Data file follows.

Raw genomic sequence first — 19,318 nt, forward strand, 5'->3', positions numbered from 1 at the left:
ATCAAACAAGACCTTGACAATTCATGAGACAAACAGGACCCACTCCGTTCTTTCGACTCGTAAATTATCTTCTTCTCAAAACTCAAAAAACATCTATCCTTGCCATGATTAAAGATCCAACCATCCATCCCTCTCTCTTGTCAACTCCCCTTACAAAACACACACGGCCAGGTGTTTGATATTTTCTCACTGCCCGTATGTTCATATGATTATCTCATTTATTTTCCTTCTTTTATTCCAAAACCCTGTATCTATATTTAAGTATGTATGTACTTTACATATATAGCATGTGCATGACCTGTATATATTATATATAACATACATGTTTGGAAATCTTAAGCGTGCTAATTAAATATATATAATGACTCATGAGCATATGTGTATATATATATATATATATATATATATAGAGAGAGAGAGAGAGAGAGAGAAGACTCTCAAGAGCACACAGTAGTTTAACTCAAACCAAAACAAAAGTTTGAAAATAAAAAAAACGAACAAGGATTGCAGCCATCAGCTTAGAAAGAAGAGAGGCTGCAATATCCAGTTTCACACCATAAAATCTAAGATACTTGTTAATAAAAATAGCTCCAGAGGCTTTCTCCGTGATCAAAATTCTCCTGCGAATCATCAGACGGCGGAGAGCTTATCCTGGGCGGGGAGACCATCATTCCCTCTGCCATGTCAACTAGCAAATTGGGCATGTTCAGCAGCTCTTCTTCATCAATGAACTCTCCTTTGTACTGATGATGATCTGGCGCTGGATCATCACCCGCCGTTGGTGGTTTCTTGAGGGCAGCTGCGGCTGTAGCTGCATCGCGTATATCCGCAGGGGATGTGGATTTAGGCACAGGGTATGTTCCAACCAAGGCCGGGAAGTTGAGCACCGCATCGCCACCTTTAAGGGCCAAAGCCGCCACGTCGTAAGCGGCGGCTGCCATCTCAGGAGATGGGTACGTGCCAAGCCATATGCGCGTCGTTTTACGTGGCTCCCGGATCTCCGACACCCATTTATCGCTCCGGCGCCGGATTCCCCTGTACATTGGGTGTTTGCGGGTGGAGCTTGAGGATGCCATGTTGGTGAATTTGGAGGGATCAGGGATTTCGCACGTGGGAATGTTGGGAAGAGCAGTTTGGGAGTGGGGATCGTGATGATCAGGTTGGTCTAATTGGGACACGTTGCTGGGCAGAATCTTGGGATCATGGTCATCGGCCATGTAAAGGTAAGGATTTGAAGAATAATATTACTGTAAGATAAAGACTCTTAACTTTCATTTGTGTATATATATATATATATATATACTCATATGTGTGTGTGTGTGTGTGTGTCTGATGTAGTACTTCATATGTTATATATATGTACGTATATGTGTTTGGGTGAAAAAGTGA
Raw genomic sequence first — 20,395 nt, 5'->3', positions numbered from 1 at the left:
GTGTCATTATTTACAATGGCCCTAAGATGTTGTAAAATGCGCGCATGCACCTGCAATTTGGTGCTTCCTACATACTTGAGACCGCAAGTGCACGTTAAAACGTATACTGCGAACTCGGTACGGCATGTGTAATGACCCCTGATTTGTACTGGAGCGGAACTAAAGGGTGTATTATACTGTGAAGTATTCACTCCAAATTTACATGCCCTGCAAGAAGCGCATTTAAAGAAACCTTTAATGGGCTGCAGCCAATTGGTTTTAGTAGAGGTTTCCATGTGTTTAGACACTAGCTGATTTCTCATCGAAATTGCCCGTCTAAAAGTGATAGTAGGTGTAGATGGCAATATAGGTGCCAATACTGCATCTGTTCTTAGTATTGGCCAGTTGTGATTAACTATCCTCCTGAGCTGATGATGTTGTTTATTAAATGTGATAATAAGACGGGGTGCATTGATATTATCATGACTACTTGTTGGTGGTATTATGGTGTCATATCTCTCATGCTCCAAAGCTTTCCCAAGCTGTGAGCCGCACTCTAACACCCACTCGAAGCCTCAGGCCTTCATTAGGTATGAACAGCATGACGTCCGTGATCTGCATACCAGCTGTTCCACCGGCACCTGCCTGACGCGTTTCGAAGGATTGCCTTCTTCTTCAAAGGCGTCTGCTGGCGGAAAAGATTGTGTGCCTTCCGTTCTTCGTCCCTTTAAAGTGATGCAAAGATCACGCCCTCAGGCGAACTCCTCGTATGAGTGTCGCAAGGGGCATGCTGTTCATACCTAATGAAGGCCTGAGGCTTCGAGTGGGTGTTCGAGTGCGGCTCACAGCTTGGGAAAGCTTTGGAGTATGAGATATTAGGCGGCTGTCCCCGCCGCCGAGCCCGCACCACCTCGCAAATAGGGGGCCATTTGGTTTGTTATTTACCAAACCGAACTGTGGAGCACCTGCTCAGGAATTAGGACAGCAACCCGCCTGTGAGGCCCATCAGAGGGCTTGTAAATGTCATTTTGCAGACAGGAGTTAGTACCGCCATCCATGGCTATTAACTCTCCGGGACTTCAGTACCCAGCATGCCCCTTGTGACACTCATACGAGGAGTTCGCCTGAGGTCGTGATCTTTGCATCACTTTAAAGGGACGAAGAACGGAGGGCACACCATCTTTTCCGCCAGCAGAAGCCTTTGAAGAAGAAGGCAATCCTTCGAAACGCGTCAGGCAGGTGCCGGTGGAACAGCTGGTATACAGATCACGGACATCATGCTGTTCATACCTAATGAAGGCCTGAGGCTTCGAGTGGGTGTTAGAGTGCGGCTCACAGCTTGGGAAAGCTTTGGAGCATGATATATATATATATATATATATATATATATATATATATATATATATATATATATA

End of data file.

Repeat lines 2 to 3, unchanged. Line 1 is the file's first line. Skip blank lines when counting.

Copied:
ATCAAACAAGACCTTGACAATTCATGAGACAAACAGGACCCACTCCGTTCTTTCGACTCGTAAATTATCTTCTTCTCAAAACTCAAAAAACATCTATCCTTGCCATGATTAAAGATCCAACCATCCATCCCTCTCTCTTGTCAACTCCCCTTACAAAACACACACGGCCAGGTGTTTGATATTTTCTCACTGCCCGTATGTTCATATGATTATCTCATTTATTTTCCTTCTTTTATTCCAAAACCCTGTATCTATATTTAAGTATGTATGTACTTTACATATATAGCATGTGCATGACCTGTATATATTATATATAACATACATGTTTGGAAATCTTAAGCGTGCTAATTAAATATATATAATGACTCATGAGCATATGTGTATATATATATATATATATATATATATAGAGAGAGAGAGAGAGAGAGAGAAGACTCTCAAGAGCACACAGTAGTTTAACTCAAACCAAAACAAAAGTTTGAAAATAAAAAAAACGAACAAGGATTGCAGCCATCAGCTTAGAAAGAAGAGAGGCTGCAATATCCAGTTTCACACCATAAAATCTAAGATACTTGTTAATAAAAATAGCTCCAGAGGCTTTCTCCGTGATCAAAATTCTCCTGCGAATCATCAGACGGCGGAGAGCTTATCCTGGGCGGGGAGACCATCATTCCCTCTGCCATGTCAACTAGCAAATTGGGCATGTTCAGCAGCTCTTCTTCATCAATGAACTCTCCTTTGTACTGATGATGATCTGGCGCTGGATCATCACCCGCCGTTGGTGGTTTCTTGAGGGCAGCTGCGGCTGTAGCTGCATCGCGTATATCCGCAGGGGATGTGGATTTAGGCACAGGGTATGTTCCAACCAAGGCCGGGAAGTTGAGCACCGCATCGCCACCTTTAAGGGCCAAAGCCGCCACGTCGTAAGCGGCGGCTGCCATCTCAGGAGATGGGTACGTGCCAAGCCATATGCGCGTCGTTTTACGTGGCTCCCGGATCTCCGACACCCATTTATCGCTCCGGCGCCGGATTCCCCTGTACATTGGGTGTTTGCGGGTGGAGCTTGAGGATGCCATGTTGGTGAATTTGGAGGGATCAGGGATTTCGCACGTGGGAATGTTGGGAAGAGCAGTTTGGGAGTGGGGATCGTGATGATCAGGTTGGTCTAATTGGGACACGTTGCTGGGCAGAATCTTGGGATCATGGTCATCGGCCATGTAAAGGTAAGGATTTGAAGAATAATATTACTGTAAGATAAAGACTCTTAACTTTCATTTGTGTATATATATATATATATATATACTCATATGTGTGTGTGTGTGTGTGTGTCTGATGTAGTACTTCATATGTTATATATATGTACGTATATGTGTTTGGGTGAAAAAGTGA
Raw genomic sequence first — 20,395 nt, 5'->3', positions numbered from 1 at the left: